Bicycling L.A. with City Councilmember Nithya Raman
The L.A. County Bicycle Coalition invited Streetsblog to be part of a small group ride with L.A. City Councilmember Nithya Raman. Just over a dozen riders – Raman, some of her staff, LACBC leaders, and a few additional folks involved in bike advocacy – biked about ten miles in the southern half of Raman’s Council District 4, mainly in mid-city, Hancock Park, and Koreatown. LACBC provided Himiway Bikes e-bikes to support inclusion of participants not accustomed to bicycling L.A. streets.
LACBC Executive Director Eli Akira Kaufman stated that “there really is no better way to understand the lived experience of bicycle commuters in CD4 than to get on a bike and ride the streets for yourself.” Kaufman notes that LACBC is “eager to support the Councilmember’s commitment to improve the mobility needs of Angelenos by getting to know the streets in her district and we look forward to collaborating on community-led active transportation projects that will transform Los Angeles into a more livable region for everyone.”
At the start of the ride, Councilmember Raman related that she had not bicycled on city streets since she was hit by a driver while bike-commuting in Chennai, India. Since that collision, Raman stated, she felt terrified to bike on city streets.
Due to Raman’s council predecessors, there are not a lot of bikeways in this part of CD4; the only bike lane on the ride was on Hauser Boulevard through Park La Brea. The southern part of the district does feature many fairly well-biked areas, including 4th Street, a low-traffic sharrowed bike route long preferred by cyclists and pedestrians (during COVID, parts of 4th saw more walking and bicycling than driving.) The ride also visited neighborhood traffic-calming street closures along Fairfax Avenue, and the relatively calm 8th Street – which appeared on SBLA’s list of suggested relatively easy bikeways that Raman might consider taking on. There are currently no protected bike lanes in Raman’s district.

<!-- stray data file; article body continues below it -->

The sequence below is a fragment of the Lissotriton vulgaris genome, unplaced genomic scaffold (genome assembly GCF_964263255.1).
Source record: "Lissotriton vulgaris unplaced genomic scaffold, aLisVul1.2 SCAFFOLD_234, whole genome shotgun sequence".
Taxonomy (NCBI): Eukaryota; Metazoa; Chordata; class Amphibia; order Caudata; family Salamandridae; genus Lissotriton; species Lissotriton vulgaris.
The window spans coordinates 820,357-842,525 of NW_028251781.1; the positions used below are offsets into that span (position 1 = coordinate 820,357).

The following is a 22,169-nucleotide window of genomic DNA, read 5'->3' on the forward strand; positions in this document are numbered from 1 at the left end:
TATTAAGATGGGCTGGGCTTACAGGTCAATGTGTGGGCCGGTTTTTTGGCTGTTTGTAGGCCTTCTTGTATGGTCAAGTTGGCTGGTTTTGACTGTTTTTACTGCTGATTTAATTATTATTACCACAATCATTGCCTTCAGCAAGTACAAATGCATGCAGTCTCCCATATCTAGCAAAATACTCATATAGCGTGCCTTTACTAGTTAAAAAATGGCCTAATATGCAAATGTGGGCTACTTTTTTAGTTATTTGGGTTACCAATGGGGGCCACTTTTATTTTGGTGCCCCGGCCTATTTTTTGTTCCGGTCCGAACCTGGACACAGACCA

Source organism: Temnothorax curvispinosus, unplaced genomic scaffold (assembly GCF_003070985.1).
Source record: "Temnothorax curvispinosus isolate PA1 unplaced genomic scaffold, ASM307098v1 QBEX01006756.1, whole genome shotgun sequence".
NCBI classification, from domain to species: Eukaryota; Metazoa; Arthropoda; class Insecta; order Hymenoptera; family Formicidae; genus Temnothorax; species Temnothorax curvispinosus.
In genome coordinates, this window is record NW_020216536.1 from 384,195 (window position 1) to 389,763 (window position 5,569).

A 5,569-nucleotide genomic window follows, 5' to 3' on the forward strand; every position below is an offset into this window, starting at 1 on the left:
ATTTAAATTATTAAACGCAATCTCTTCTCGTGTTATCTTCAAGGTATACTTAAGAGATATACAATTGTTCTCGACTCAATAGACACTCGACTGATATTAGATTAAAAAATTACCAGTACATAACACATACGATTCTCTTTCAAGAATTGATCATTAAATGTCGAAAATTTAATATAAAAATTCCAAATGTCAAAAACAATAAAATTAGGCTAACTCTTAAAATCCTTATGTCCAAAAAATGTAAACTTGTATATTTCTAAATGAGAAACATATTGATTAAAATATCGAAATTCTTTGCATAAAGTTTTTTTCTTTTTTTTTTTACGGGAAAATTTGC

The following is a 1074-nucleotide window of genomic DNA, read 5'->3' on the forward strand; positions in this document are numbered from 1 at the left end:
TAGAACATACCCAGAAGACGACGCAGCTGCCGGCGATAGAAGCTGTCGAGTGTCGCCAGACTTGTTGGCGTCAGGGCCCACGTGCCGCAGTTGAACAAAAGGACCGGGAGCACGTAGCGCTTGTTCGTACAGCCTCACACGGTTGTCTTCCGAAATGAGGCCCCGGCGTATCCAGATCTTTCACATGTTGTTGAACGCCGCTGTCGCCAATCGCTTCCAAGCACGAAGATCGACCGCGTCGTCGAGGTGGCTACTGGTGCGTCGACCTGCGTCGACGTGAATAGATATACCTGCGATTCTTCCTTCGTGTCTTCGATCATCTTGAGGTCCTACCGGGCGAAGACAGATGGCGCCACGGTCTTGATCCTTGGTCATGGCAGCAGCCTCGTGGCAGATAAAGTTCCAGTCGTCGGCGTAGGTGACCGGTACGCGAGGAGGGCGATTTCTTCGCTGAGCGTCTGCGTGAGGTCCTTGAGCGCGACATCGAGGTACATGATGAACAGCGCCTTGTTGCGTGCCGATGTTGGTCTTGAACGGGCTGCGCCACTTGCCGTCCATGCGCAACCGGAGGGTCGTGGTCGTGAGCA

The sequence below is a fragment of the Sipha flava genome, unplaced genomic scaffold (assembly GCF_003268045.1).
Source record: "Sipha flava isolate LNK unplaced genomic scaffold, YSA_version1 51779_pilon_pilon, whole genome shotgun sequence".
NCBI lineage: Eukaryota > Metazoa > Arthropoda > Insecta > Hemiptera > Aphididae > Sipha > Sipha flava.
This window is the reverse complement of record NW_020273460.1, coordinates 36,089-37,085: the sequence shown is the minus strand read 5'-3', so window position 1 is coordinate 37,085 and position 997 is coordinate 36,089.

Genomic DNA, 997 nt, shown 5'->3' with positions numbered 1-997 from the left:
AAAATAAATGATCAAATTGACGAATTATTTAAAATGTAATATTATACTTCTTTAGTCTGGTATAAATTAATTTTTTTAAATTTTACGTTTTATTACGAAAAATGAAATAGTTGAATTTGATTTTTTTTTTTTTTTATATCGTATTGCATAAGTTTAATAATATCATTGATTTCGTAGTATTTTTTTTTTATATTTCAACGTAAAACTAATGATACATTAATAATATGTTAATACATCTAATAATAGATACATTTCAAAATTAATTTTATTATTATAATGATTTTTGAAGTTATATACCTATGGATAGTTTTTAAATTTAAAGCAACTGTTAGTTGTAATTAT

Raman campaigned on making L.A. better for transit, walking, and bicycling. She was sworn in last December, during the worst part of COVID surge in California and L.A. County. Raman noted, “when I first took office, we were facing what was potentially a billion dollar budget shortfall in the city” and “at that point we weren’t thinking about long-term transportation planning; we were literally thinking about how we would maintain our existing infrastructure and service our city with what we had.”
Now, with the pandemic largely subsiding, Raman credited federal recovery funding for L.A. City “starting our new fiscal year at a moment where the DOT [the city Transportation Department] is once again made whole.” With LADOT starting to staff up again, “we’re at a moment where we can start thinking about what we want for the city and what we can change about the city.”
Raman stated that “as a mom of young kids” and “as someone who lives in a district – and now governs a district – that is maybe the most at risk from climate change” she feels “a real sense of pressure around the issue of how to get people options for how to get out of their car.”
“My dream for this district and for the city as a whole is that we can make it safer and easier for people to be able to move around outside of their cars: have it be not just possible, but a pleasant and beautiful experience to get around this city.” “We started six months ago,” noted Raman, “but we’re at the beginning of that process now. And I am really excited to get the entire community involved in thinking about that.”